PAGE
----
Last year was a busy one for suborbital flights as Jeff Bezos’ Blue Origin and Richard Branson’s Virgin Galactic conducted a combined four flights of their crewed suborbital vehicles. Despite hopes to the contrary, neither company flew paying tourists on their spaceships.
There were also 26 sounding rocket launches that carried scientific experiments and technology payloads above the atmosphere. The year saw:
Japanese startup Interstellar Technologies conduct a successful launch of its Momo commercial sounding rocket;
Texas-based Exos Aerospace continue to struggle with its reusable SARGE booster; and,
the first suborbital launch ever achieved by college students.
CLEARWATER, Fla., Jan. 17, 2020 (Honeywell PR) — Honeywell (NYSE: HON) has been awarded a contract by Lockheed Martin to support production of NASA’s Orion spacecraft fleet for the upcoming Artemis missions, which will bring humans back to the moon for the first time since 1972.
The contract to supply key components of the Orion crew module and service module will be managed and performed out of Honeywell’s facility in Clearwater, Florida. Work will also be conducted at the company’s facilities in Glendale, Arizona, and Puerto Rico.
WINDSOR LOCKS, Conn. (Collins Aerospace PR) – Collins Aerospace Systems, a unit of United Technologies Corp. (NYSE: UTX), has signed a contract with Lockheed Martin to provide critical subsystems to support production of NASA’s Orion spacecraft fleet for Artemis missions III through VIII.
Valued at $320 million, the systems being provided by Collins Aerospace will play an important role in enabling NASA’s goal of boots on the Moon by 2024, as well as establishing a sustained presence on and around the Moon to prepare for missions to Mars.
ESA’s technical heart has begun to produce oxygen out of simulated moondust.
NOORDWIJK, The Netherlands (ESA PR) — A prototype oxygen plant has been set up in the Materials and Electrical Components Laboratory of the European Space Research and Technology Centre, ESTEC, based in Noordwijk in the Netherlands.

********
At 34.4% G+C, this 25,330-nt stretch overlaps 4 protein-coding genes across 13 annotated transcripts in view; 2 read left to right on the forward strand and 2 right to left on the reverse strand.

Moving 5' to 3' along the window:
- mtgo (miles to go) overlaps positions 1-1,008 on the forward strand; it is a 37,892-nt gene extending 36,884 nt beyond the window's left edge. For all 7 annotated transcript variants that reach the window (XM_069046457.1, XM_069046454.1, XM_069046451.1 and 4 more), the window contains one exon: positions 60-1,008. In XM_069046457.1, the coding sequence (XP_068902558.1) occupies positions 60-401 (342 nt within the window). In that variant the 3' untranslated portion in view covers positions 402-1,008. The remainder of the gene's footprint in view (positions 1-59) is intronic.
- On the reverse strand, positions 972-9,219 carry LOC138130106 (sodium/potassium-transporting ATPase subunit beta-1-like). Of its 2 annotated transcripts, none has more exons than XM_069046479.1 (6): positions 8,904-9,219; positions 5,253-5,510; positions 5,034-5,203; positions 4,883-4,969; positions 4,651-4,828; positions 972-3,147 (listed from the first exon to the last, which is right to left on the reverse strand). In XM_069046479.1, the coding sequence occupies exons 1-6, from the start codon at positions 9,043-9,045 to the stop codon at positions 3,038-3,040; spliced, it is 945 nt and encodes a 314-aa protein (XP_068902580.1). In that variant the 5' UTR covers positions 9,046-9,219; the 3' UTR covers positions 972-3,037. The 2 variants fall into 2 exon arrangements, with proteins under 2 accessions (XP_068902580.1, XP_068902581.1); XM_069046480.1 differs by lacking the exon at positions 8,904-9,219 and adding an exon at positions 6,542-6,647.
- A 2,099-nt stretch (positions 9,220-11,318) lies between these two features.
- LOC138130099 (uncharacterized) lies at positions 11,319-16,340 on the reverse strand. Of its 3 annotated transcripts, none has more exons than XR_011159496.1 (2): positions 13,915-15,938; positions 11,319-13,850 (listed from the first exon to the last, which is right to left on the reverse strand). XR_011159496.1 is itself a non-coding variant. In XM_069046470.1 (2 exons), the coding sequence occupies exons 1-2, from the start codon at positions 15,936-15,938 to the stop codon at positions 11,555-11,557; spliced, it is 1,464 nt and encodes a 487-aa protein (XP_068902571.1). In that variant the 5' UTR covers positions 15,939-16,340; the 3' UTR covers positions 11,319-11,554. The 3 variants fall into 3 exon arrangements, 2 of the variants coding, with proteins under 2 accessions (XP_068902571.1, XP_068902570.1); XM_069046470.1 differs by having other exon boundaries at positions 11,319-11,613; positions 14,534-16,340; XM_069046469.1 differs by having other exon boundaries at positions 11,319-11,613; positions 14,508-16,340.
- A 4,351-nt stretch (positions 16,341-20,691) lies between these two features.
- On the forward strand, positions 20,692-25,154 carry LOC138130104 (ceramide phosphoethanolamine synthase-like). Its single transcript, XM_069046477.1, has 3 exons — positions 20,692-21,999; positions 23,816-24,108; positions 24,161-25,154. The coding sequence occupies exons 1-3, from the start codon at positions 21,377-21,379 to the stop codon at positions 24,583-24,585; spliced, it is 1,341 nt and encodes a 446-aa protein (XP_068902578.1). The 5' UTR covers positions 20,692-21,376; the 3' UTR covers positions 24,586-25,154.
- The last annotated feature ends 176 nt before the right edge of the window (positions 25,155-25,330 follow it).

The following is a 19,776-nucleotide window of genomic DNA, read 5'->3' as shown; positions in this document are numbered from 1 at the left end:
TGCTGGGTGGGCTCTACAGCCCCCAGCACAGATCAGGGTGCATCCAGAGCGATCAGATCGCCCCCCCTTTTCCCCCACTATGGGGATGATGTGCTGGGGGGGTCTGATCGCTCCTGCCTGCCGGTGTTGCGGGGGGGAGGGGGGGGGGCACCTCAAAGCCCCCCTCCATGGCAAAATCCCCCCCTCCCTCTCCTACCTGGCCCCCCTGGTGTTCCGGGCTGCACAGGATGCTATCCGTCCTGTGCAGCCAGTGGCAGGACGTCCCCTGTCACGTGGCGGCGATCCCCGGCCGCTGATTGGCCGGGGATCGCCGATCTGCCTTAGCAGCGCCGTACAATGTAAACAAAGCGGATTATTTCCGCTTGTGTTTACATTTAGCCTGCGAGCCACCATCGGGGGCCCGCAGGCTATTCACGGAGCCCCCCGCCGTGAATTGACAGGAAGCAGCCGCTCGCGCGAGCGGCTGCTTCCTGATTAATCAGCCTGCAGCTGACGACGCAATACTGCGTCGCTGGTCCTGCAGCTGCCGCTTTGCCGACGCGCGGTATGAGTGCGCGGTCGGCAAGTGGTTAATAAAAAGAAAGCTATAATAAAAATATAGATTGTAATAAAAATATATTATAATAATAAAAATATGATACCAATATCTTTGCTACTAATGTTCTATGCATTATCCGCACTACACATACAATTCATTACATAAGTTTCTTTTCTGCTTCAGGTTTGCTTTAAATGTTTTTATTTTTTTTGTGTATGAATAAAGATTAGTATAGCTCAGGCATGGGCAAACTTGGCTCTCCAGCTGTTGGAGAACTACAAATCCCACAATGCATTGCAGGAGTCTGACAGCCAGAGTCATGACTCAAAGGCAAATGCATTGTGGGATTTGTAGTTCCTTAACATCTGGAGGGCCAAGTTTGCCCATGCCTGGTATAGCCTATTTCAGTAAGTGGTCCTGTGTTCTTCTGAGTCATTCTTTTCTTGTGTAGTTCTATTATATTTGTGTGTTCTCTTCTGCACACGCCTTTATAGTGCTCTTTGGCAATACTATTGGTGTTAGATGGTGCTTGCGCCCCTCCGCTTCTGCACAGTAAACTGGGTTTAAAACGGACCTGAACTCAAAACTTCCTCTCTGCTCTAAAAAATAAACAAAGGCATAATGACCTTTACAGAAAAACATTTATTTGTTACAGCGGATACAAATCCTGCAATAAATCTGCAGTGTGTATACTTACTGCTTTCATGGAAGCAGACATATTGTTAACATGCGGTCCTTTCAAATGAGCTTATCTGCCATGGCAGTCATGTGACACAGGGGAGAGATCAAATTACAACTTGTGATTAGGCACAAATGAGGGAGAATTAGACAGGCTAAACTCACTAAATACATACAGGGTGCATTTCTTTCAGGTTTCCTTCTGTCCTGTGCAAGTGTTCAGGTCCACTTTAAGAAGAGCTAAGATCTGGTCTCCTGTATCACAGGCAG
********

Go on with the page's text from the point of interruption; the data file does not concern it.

MOFFETT FIELD, Calif. — Science fiction often imagines our future on Mars and other planets as run by machines, with metallic cities and flying cars rising above dunes of red sand. But the reality may be even stranger – and “greener.” Instead of habitats made of metal and glass, NASA is exploring technologies that could grow structures out of fungi to become our future homes in the stars, and perhaps lead to more sustainable ways of living on Earth as well.
CLEVELAND (NASA PR) — An engineering model of the Volatiles Investigating Polar Exploration Rover, or VIPER, is tested in the Simulated Lunar Operations Laboratory at NASA’s Glenn Research Center in Cleveland, Ohio.
About the size of a golf cart, VIPER is a mobile robot that will roam around the Moon’s South Pole looking for water ice in the region and for the first time ever, actually sample the water ice at the same pole where the first woman and next man will land in 2024 under the Artemis program.
The large, adjustable soil bin contains lunar simulant and allows engineers to mimic the Moon’s terrain. Engineers from NASA’s Johnson Space Center in Houston, where the rover was designed and built, joined the Glenn team to complete the tests.
Test data will be used to evaluate the traction of the vehicle and wheels, determine the power requirements for a variety of maneuvers and compare methods of traversing steep slopes. Respirators are worn by researchers to protect against the airborne silica that is present during testing.
VIPER is a collaboration within and beyond the agency. NASA’s Ames Research Center in Silicon Valley is managing the project, leading the mission’s science, systems engineering, real-time rover surface operations and software.
The rover’s instruments are provided by Ames, NASA’s Kennedy Space Center in Florida and commercial partner, Honeybee Robotics in California. The spacecraft, lander and launch vehicle that will deliver VIPER to the surface of the Moon will be provided through NASA’s Commercial Lunar Payload Services program, delivering science and technology payloads to and near the Moon.
by Linda Herridge NASA’s John F. Kennedy Space Center
KENNEDY SPACE CENTER, Fla. (NASA PR) — NASA’s Kennedy Space Center in Florida will have a busy year preparing facilities, ground support equipment and space hardware for the launch of Artemis I, the first uncrewed launch of the Space Launch System (SLS) rocket and the Orion spacecraft. In 2020, Exploration Ground Systems (EGS) activities will ramp up as launch hardware arrives and teams put systems in place for Artemis I and II missions.
Video Caption: The first flight of the Artemis programme, which will see humans return to the Moon, is scheduled to begin soon.
The lunar spacecraft consists of NASA’s Orion crew module and the European Service Module, or ESM. Developed by ESA and building on technology from its Automated Transfer Vehicle (ATV), the ESM will provide propulsion, life support, environmental control and electrical power to Orion.
The Artemis 1 spacecraft modules are undergoing thermal vacuum and electromagnetic interference tests in the world’s largest space simulation vacuum chamber at the Glenn Research Centre’s Plum Brook Station in Sandusky, Ohio, USA.
Sputnikreports that Roscosmos will devote more than 8 billion rubles ($130.7 million) in additional funding for development of the Oryol (Eagle) beginning next year.